I have built a pleasant website system that suits the requirements of a little specialized niche. I have been selling these web sites within the this past year by implementing copies from the software using Capistrano to my web server.

It happens in my experience the only difference during these websites may be the database, the CSS file, along with a small group of images employed for the person client's graphics.

Anything else is the same, or ought to be... Since I've about 20 of those sites used, it's dealing with be considered a hassle to ensure that they're all up-to-date with similar code. Which problem is only going to worsen.

I'm convinced that I ought to refactor this technique, to ensure that I'm able to use a bouquet of used ruby code, dynamically choosing the right database, etc, through the Link to the incoming request.

It appears that you will find two methods for handling the database:

  • using multiple databases, one for every client
  • one database, having a client_id area in every table, as well as an extra 'client' table

The multiple database approach will be the easiest for me personally right now, since i have wouldn't need to refactor every model during my application to include the customer_id area to any or all CRUD procedures.

However, it might be an inconvenience to need to run 'rake db:migrate' for hundreds or 100s of various databases, each time I wish to migrate the database(s). Clearly this may be made by a script, however it does not smell excellent.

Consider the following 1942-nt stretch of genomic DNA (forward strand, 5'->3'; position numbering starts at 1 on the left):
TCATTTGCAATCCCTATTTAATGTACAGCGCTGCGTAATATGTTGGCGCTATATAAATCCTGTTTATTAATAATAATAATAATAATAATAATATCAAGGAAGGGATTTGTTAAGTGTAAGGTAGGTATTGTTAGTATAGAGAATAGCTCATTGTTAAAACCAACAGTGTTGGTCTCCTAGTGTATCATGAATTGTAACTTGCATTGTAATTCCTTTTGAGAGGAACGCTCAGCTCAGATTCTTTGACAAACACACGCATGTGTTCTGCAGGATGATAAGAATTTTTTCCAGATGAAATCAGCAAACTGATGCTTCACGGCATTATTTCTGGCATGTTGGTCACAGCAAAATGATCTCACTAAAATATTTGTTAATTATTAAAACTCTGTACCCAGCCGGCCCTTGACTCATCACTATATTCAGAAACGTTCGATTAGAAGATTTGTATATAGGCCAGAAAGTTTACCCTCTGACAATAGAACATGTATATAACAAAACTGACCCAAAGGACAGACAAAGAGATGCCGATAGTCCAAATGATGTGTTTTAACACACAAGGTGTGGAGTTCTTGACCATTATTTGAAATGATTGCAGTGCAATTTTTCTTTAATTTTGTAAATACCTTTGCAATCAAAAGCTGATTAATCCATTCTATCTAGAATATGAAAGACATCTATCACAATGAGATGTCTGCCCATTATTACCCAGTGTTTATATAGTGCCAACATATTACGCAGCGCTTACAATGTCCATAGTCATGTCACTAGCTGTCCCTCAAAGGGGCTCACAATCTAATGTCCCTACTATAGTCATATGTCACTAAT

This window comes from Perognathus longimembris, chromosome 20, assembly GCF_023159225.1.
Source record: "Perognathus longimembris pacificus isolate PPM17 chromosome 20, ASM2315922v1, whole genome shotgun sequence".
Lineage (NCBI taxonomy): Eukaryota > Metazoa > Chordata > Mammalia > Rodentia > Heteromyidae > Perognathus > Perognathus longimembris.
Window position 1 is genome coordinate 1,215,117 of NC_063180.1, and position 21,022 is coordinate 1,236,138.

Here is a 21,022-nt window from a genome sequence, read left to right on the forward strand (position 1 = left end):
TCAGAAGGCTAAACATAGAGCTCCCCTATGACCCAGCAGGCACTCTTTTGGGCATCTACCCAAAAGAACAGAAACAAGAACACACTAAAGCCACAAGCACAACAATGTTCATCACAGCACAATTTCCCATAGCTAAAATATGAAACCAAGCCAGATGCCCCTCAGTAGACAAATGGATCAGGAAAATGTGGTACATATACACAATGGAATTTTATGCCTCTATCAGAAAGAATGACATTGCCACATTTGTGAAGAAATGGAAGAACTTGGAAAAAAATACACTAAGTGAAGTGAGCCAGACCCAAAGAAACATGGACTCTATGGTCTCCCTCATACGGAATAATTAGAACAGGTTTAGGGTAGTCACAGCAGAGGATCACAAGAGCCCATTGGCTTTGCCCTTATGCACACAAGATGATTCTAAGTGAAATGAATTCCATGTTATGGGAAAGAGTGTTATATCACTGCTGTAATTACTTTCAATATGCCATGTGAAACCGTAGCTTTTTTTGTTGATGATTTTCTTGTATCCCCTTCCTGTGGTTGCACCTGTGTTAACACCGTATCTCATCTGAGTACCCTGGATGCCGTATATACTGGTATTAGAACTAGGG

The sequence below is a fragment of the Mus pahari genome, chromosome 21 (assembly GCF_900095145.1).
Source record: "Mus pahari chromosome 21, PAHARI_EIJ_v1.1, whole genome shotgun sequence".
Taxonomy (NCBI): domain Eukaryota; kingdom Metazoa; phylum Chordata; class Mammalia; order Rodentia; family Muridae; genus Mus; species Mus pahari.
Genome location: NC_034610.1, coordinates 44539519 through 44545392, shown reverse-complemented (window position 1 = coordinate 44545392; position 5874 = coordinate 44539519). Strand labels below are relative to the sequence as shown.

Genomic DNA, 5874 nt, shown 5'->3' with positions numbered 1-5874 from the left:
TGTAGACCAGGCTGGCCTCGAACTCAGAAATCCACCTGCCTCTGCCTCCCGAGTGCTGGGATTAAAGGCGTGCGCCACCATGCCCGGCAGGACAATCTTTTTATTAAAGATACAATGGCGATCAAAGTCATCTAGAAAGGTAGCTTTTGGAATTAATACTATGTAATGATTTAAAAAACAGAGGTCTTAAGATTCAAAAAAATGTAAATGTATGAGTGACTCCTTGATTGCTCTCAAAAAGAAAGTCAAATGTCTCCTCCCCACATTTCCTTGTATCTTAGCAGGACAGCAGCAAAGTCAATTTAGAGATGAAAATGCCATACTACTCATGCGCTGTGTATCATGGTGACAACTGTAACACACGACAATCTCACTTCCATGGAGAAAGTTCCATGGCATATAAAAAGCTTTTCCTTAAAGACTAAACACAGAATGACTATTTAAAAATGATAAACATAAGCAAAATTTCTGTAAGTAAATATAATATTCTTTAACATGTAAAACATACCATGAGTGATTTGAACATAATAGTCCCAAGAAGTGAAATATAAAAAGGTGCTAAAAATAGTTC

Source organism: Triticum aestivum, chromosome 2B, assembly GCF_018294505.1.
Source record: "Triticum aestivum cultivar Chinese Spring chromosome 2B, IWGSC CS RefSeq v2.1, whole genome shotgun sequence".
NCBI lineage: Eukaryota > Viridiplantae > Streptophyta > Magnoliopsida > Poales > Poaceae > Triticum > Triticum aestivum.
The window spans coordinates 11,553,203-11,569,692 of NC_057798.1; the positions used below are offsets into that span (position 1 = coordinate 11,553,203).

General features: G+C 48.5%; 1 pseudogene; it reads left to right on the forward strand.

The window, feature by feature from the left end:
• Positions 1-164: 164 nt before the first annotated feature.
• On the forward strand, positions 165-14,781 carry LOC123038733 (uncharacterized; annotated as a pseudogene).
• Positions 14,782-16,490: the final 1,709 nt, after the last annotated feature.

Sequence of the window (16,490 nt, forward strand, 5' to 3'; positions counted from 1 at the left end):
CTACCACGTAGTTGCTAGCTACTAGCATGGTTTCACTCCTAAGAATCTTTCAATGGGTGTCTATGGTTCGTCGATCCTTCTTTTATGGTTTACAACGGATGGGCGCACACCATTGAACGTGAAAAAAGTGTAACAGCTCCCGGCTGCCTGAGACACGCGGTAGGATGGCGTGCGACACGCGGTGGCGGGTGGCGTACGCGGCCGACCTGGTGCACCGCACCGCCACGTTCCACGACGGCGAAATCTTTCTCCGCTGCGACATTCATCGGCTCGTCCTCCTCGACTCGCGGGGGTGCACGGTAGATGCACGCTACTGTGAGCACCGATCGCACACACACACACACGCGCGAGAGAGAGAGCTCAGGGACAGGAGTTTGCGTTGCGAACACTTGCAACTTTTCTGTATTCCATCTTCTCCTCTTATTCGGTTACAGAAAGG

However, every client may have 20K-50K products within an 'items' table. I'm concerned about the rate of fulltext searches once the products table includes a half million or million products inside it. Despite a catalog around the client_id area, I suspect that searches could be faster when the products were separated into different client databases.

If anybody comes with an informed opinion on the easiest method to approach this issue, I'd greatly prefer to listen to it. Thanks much ahead of time...

-- John

You will find benefits of using separate DBs (including individuals you already listed):

  • Fulltext searches will end up slow (based on your server's abilities) if you have countless large text blobs to look.
  • Separating the DBs could keep your table indexing speed faster for every client. Particularly, it could upset a number of your earlier implementing clients for on the new, large client. All of a sudden their programs are affected for (for them) no no reason. Again, should you stay beneath your hardware's capacity, this is probably not an problem.
  • Should you ever drop a customer, it would be marginally cleaner to simply clean up their DB rather than remove all their connected rows by client_id. And equally clean to revive them when they change their brains later.
  • If any clients request for further functionality that they're willing to cover, you are able to fork their DB structure without modifying anybody else's.
  • For that pessimists: Less chance that you simply accidentally destroy all client data with a mistake as opposed to just one client's data. )

Everything being stated, the only DB option would be most likely better given:

  • Your DB server's abilities helps make the large single table a non-problem.
  • Your client's databases are certain to remain identical.
  • You are not concerned about having the ability to keep everyone's data compartmentalized for reasons of archiving/rebuilding or just in case of disaster.